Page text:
Hospitals have been merging for more than a decade. Supporters claim that these consolidations improve care coordination and lower prices. But do they?
No, according to When Hospitals Merge to Save Money, Patients Often Pay More. The New York Times funded an analysis of 25 metropolitan areas with the most mergers between 2010-2013, finding that prices increased between 11-54% in most areas in the years following the consolidations. The price of hospital stays increased from nearly $12,000 to at least $15,000 between 2012-2014, a 25% jump, in one third of the metropolitan areas studied.
One area, New Haven, CT, saw prices rise by 25% from 2012-2014, after Yale New Haven Health acquired the only competing hospital in town. During the same time frame, prices rose only 7% in the rest of the state.
Mergers aren’t the only thing impacting hospitals. Bloomberg reported that about 30 hospitals close each year, reducing the options patients have to seek care. The article cited a Morgan Stanley study that looked at the financial viability of 6,000 US private and public hospitals, and concluded that:
PWC offers two reasons for the rise in prices:
Other factors also contribute to higher prices:
Smaller Hospitals aren’t Equipped to Deal with Complex Conditions. Large hospitals and health systems operate smaller facilities in less populated areas. These facilities don’t have cutting-edge technology and can’t support the specialized physicians necessary to handle complex conditions. Patients are referred to metropolitan health centers that have the equipment and expertise to treat elevated level of care needs, most often at higher prices.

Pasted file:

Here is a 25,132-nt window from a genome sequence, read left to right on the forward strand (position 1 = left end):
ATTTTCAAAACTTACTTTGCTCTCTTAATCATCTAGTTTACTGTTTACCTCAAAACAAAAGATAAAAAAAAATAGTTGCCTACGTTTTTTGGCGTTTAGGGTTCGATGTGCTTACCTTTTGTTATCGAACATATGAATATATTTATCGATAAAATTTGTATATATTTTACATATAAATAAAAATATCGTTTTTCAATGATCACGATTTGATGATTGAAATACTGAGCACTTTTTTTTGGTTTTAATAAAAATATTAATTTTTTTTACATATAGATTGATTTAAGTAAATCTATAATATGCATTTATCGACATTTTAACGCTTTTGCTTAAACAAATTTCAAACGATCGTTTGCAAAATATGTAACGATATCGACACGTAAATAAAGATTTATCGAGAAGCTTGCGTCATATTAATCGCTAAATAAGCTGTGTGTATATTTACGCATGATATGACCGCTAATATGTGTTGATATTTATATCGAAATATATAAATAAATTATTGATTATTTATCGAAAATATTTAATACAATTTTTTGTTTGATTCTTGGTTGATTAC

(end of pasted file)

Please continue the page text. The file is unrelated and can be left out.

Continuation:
Health Systems and Medical Groups are Purchasing Physician Practices. From July 2012-July 2016, the percentage of hospital-employed physicians increased by 63% (Physician Advocacy Institute). Nationally, as of July 2016, 42% of US physicians were hospital-employed. A breakdown by region is provided in Figure 1.
Hospital-employed physicians tend to charge higher prices than their independent counterparts (PWC). This trend can have a more significant impact on healthcare prices, as physician referral practices are changing.
Eliminating Competition. Employed physicians are more likely to refer patients to in-house medical labs, which could jeopardize independent labs. If independent labs close, the lack of competition may result in increased prices.
Labs aren’t the only facilities hospital and health system conglomerates are looking to swallow up. Hospital and health system executives are looking to acquire home health agencies, outpatient clinics, rehab centers, and more (see Figure 2).
Insurers see the handwriting on the wall and are looking to expand their service offerings. A few examples include:
No matter what way you look at it, the changing healthcare landscape means higher prices for employers who provide medical benefits, and employees and their families that are forced to pay more out-of-pocket expenses. Experts are also raising concerns about the lack of transparency employers will have when the line between payor and provider blur, such as when an insurer and pharmacy benefits manager are under one roof (As Health Care Changes, Insurers, Hospitals and Drugstores Team Up).
Having access to your data can give you transparency into what is happening behind the curtain. The more programs you integrate, the more visibility you’ll have into the price you’re paying for services and the health issues driving your costs.